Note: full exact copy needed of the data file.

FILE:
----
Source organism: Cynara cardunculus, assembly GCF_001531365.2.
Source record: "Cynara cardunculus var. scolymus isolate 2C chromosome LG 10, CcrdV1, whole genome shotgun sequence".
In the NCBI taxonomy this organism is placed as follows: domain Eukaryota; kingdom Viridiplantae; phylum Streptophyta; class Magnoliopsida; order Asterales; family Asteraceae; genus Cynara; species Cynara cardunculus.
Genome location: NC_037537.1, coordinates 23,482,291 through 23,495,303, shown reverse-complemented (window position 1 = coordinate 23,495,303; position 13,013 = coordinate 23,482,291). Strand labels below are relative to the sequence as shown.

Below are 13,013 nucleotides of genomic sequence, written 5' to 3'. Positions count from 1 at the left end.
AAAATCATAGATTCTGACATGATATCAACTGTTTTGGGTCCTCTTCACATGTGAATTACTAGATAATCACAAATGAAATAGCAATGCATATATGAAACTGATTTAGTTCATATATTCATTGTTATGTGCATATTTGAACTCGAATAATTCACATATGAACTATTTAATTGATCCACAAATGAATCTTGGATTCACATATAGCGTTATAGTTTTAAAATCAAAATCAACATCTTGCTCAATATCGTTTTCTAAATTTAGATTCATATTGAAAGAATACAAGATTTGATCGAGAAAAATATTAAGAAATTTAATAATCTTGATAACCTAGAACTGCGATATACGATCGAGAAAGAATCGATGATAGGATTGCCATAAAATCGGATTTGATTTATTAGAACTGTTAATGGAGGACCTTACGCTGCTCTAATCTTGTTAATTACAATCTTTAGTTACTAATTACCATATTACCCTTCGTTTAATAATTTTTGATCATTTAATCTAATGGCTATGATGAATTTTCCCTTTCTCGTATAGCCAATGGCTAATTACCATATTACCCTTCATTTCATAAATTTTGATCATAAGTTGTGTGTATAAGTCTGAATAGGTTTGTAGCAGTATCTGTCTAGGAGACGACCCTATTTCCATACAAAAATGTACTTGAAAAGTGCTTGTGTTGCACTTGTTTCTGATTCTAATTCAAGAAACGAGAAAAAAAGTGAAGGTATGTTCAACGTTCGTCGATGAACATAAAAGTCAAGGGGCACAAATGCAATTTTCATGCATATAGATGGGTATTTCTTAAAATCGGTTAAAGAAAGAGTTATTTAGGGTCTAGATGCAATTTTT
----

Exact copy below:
Source organism: Cynara cardunculus, assembly GCF_001531365.2.
Source record: "Cynara cardunculus var. scolymus isolate 2C chromosome LG 10, CcrdV1, whole genome shotgun sequence".
In the NCBI taxonomy this organism is placed as follows: domain Eukaryota; kingdom Viridiplantae; phylum Streptophyta; class Magnoliopsida; order Asterales; family Asteraceae; genus Cynara; species Cynara cardunculus.
Genome location: NC_037537.1, coordinates 23,482,291 through 23,495,303, shown reverse-complemented (window position 1 = coordinate 23,495,303; position 13,013 = coordinate 23,482,291). Strand labels below are relative to the sequence as shown.

Below are 13,013 nucleotides of genomic sequence, written 5' to 3'. Positions count from 1 at the left end.
AAAATCATAGATTCTGACATGATATCAACTGTTTTGGGTCCTCTTCACATGTGAATTACTAGATAATCACAAATGAAATAGCAATGCATATATGAAACTGATTTAGTTCATATATTCATTGTTATGTGCATATTTGAACTCGAATAATTCACATATGAACTATTTAATTGATCCACAAATGAATCTTGGATTCACATATAGCGTTATAGTTTTAAAATCAAAATCAACATCTTGCTCAATATCGTTTTCTAAATTTAGATTCATATTGAAAGAATACAAGATTTGATCGAGAAAAATATTAAGAAATTTAATAATCTTGATAACCTAGAACTGCGATATACGATCGAGAAAGAATCGATGATAGGATTGCCATAAAATCGGATTTGATTTATTAGAACTGTTAATGGAGGACCTTACGCTGCTCTAATCTTGTTAATTACAATCTTTAGTTACTAATTACCATATTACCCTTCGTTTAATAATTTTTGATCATTTAATCTAATGGCTATGATGAATTTTCCCTTTCTCGTATAGCCAATGGCTAATTACCATATTACCCTTCATTTCATAAATTTTGATCATAAGTTGTGTGTATAAGTCTGAATAGGTTTGTAGCAGTATCTGTCTAGGAGACGACCCTATTTCCATACAAAAATGTACTTGAAAAGTGCTTGTGTTGCACTTGTTTCTGATTCTAATTCAAGAAACGAGAAAAAAAGTGAAGGTATGTTCAACGTTCGTCGATGAACATAAAAGTCAAGGGGCACAAATGCAATTTTCATGCATATAGATGGGTATTTCTTAAAATCGGTTAAAGAAAGAGTTATTTAGGGTCTAGATGCAATTTTT